Assassin’s Creed and the Promise of the First Great Video Game Movie

Assassin's Creed Movie

With a first look at the Peter O’Toole-esque Michael Fassbender playing Callum Lynch for Assassin’s Creed, the production announced that it’s rolling cameras on Monday. It also reminded us that we should remain hopeful for the possibility of finally seeing a great movie based off a video game.

That’s a promise that hasn’t been fulfilled even after dozens and dozens of video game movies. Even for those dedicated fans of pop vomit like the Resident Evil franchise or the near miss Silent Hill, it’s difficult to point to any video game movie as being good, let alone great.

There’s also no shortage of video game movies at various stages of development. From Angry Birds to the ever-doomed Uncharted to the high concept emptiness of Temple Run, every flavor of video game is attempting to break into cinema with something worthy of the multiplex. Not that the variety is surprising. Styles, genres and delivery methods for video gaming have all exploded in recent years, leading inexorably to “P.T.,” the mini-game teaser/advertisement from Guillermo del Toro and Hideo Kojima that was more like a scrollable movie where you controlled the runtime. You’re only actions were looking and choosing what to look at, offering slightly more interactive power than the typical theater patron gets. Leave it to del Toro to help blur the lines between media.

But when it comes to outright adaptation, studios and creators still haven’t figured out how to make them work on fundamental narrative levels.

Everyone has a theory as to why they don’t work. Maybe it’s because twisting something interactive into something passive always alters it for the negative. Maybe it’s because the subject matter studios cling to is juvenile, or maybe it’s because creators can’t help but treat video game properties as worthy only of the respect of a childish pastime. Maybe figuring out why a video game works isn’t even a helpful pursuit when trying to convert it into a movie.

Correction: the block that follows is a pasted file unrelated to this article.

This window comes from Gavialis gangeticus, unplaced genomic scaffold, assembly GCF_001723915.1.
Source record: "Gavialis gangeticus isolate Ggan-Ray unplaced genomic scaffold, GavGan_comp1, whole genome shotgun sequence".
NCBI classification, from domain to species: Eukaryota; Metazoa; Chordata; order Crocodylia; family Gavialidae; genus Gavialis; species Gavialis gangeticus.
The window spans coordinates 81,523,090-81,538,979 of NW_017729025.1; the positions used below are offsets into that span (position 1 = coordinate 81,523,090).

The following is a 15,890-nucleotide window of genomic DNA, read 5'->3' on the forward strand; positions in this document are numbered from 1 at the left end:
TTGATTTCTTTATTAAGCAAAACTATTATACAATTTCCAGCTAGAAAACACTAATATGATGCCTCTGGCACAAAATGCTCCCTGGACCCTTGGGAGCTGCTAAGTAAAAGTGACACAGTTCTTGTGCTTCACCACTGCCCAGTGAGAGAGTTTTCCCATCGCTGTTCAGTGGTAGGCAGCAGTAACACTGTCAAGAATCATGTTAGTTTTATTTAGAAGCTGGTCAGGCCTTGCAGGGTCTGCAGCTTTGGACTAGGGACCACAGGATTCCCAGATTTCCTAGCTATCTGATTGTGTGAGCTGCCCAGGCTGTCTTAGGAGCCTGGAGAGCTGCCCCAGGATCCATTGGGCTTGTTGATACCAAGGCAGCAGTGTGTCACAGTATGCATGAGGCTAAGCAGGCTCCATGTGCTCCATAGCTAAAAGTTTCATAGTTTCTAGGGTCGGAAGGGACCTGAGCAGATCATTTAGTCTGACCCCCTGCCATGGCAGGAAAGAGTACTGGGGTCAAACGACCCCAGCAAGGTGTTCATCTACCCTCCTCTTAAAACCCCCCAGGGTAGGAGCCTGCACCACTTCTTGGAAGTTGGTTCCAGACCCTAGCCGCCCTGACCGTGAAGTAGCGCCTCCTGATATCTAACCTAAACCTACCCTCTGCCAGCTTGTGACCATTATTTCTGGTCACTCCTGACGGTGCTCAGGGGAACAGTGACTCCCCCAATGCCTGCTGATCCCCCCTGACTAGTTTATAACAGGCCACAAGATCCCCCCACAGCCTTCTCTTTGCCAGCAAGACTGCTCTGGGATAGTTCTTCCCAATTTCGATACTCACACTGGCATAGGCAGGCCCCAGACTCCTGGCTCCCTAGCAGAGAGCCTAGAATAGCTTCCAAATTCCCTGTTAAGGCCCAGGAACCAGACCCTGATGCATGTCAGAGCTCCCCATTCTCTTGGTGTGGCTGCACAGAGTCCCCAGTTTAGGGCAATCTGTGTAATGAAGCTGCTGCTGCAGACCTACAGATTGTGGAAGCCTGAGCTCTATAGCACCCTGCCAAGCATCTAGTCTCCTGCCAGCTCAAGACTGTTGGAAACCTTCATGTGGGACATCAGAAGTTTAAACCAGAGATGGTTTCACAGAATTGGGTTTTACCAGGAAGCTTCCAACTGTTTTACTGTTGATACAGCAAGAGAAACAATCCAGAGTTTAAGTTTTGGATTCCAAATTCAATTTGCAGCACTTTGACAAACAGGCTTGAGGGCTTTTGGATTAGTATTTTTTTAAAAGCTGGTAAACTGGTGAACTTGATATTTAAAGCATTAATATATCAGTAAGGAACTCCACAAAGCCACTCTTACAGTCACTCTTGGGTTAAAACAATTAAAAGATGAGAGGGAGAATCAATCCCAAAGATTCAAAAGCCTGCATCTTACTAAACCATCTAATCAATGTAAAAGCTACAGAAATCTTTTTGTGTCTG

Whatever the reason, this particular subsection of adaptations is, almost exclusively, a giant pile of garbage with thousands of copies of Atari’s E.T. game buried underneath.

Most of the projects in development offer the same old brand of stupidity, but Warcraft and Assassin’s Creed both have the potential to finally break the curse.

Warcraft Movie

For Warcraft, it will be a matter of harnessing everything that makes epic fantasy films great. Myth and legend and conquest bolstered by human characters that may just happen to be nine feet tall and ogreish. After Moon and the slight thrill of Source Code, the mantra is “In Duncan Jones We Trust,” and while this is undoubtedly the largest seat he’s ever sat in, hopefully he and co-writer Charles Leavitt produce something that amazes. After all, when you carve away all the personal inches from how millions of players have dynamically responded to the game, Warcraft has the DNA of all big fantasies, as if “Lord of the Rings” started as something playable on your computer.